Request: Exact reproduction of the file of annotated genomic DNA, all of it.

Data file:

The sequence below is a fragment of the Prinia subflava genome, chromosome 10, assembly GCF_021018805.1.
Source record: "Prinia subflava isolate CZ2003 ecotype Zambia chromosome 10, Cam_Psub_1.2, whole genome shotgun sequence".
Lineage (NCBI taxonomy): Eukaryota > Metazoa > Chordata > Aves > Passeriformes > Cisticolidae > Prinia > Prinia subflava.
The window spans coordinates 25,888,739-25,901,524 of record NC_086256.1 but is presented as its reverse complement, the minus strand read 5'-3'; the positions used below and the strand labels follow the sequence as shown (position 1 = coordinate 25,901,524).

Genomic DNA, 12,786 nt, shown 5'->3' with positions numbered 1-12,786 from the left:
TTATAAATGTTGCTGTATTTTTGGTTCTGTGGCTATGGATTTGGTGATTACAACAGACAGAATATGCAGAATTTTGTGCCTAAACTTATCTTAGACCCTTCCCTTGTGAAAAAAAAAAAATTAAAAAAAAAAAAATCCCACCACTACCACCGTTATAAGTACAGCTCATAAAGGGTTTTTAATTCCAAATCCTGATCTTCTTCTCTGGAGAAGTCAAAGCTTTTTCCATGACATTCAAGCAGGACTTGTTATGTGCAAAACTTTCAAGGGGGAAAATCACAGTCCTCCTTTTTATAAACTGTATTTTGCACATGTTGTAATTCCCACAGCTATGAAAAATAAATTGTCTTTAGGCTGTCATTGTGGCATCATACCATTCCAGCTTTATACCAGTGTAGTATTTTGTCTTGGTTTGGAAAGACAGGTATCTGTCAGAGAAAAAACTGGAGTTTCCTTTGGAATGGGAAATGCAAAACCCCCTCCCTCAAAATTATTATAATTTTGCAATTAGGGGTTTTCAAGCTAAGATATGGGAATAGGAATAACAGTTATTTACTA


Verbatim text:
The sequence below is a fragment of the Prinia subflava genome, chromosome 10, assembly GCF_021018805.1.
Source record: "Prinia subflava isolate CZ2003 ecotype Zambia chromosome 10, Cam_Psub_1.2, whole genome shotgun sequence".
Lineage (NCBI taxonomy): Eukaryota > Metazoa > Chordata > Aves > Passeriformes > Cisticolidae > Prinia > Prinia subflava.
The window spans coordinates 25,888,739-25,901,524 of record NC_086256.1 but is presented as its reverse complement, the minus strand read 5'-3'; the positions used below and the strand labels follow the sequence as shown (position 1 = coordinate 25,901,524).

Genomic DNA, 12,786 nt, shown 5'->3' with positions numbered 1-12,786 from the left:
TTATAAATGTTGCTGTATTTTTGGTTCTGTGGCTATGGATTTGGTGATTACAACAGACAGAATATGCAGAATTTTGTGCCTAAACTTATCTTAGACCCTTCCCTTGTGAAAAAAAAAAAATTAAAAAAAAAAAAATCCCACCACTACCACCGTTATAAGTACAGCTCATAAAGGGTTTTTAATTCCAAATCCTGATCTTCTTCTCTGGAGAAGTCAAAGCTTTTTCCATGACATTCAAGCAGGACTTGTTATGTGCAAAACTTTCAAGGGGGAAAATCACAGTCCTCCTTTTTATAAACTGTATTTTGCACATGTTGTAATTCCCACAGCTATGAAAAATAAATTGTCTTTAGGCTGTCATTGTGGCATCATACCATTCCAGCTTTATACCAGTGTAGTATTTTGTCTTGGTTTGGAAAGACAGGTATCTGTCAGAGAAAAAACTGGAGTTTCCTTTGGAATGGGAAATGCAAAACCCCCTCCCTCAAAATTATTATAATTTTGCAATTAGGGGTTTTCAAGCTAAGATATGGGAATAGGAATAACAGTTATTTACTA